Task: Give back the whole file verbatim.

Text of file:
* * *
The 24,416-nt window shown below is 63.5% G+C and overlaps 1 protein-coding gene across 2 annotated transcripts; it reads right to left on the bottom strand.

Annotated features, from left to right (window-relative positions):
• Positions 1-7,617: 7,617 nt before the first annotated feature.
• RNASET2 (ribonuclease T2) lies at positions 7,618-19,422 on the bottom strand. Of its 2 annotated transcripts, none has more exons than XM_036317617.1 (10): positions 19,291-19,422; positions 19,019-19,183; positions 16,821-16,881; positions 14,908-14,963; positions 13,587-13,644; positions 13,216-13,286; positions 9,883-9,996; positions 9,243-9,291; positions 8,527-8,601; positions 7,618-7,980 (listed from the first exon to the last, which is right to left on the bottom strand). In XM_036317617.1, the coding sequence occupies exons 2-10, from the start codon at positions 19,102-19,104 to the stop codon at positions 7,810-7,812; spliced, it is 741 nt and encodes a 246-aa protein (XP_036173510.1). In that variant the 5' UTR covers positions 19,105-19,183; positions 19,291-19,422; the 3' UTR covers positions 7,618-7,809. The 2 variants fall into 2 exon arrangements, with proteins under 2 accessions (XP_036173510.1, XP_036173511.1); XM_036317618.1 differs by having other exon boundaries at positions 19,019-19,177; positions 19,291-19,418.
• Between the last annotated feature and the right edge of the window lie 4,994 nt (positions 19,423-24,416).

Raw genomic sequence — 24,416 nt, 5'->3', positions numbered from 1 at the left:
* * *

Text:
The 24,416-nt window shown below is 63.5% G+C and overlaps 1 protein-coding gene across 2 annotated transcripts; it reads right to left on the bottom strand.

Annotated features, from left to right (window-relative positions):
• Positions 1-7,617: 7,617 nt before the first annotated feature.
• RNASET2 (ribonuclease T2) lies at positions 7,618-19,422 on the bottom strand. Of its 2 annotated transcripts, none has more exons than XM_036317617.1 (10): positions 19,291-19,422; positions 19,019-19,183; positions 16,821-16,881; positions 14,908-14,963; positions 13,587-13,644; positions 13,216-13,286; positions 9,883-9,996; positions 9,243-9,291; positions 8,527-8,601; positions 7,618-7,980 (listed from the first exon to the last, which is right to left on the bottom strand). In XM_036317617.1, the coding sequence occupies exons 2-10, from the start codon at positions 19,102-19,104 to the stop codon at positions 7,810-7,812; spliced, it is 741 nt and encodes a 246-aa protein (XP_036173510.1). In that variant the 5' UTR covers positions 19,105-19,183; positions 19,291-19,422; the 3' UTR covers positions 7,618-7,809. The 2 variants fall into 2 exon arrangements, with proteins under 2 accessions (XP_036173510.1, XP_036173511.1); XM_036317618.1 differs by having other exon boundaries at positions 19,019-19,177; positions 19,291-19,418.
• Between the last annotated feature and the right edge of the window lie 4,994 nt (positions 19,423-24,416).

Raw genomic sequence — 24,416 nt, 5'->3', positions numbered from 1 at the left: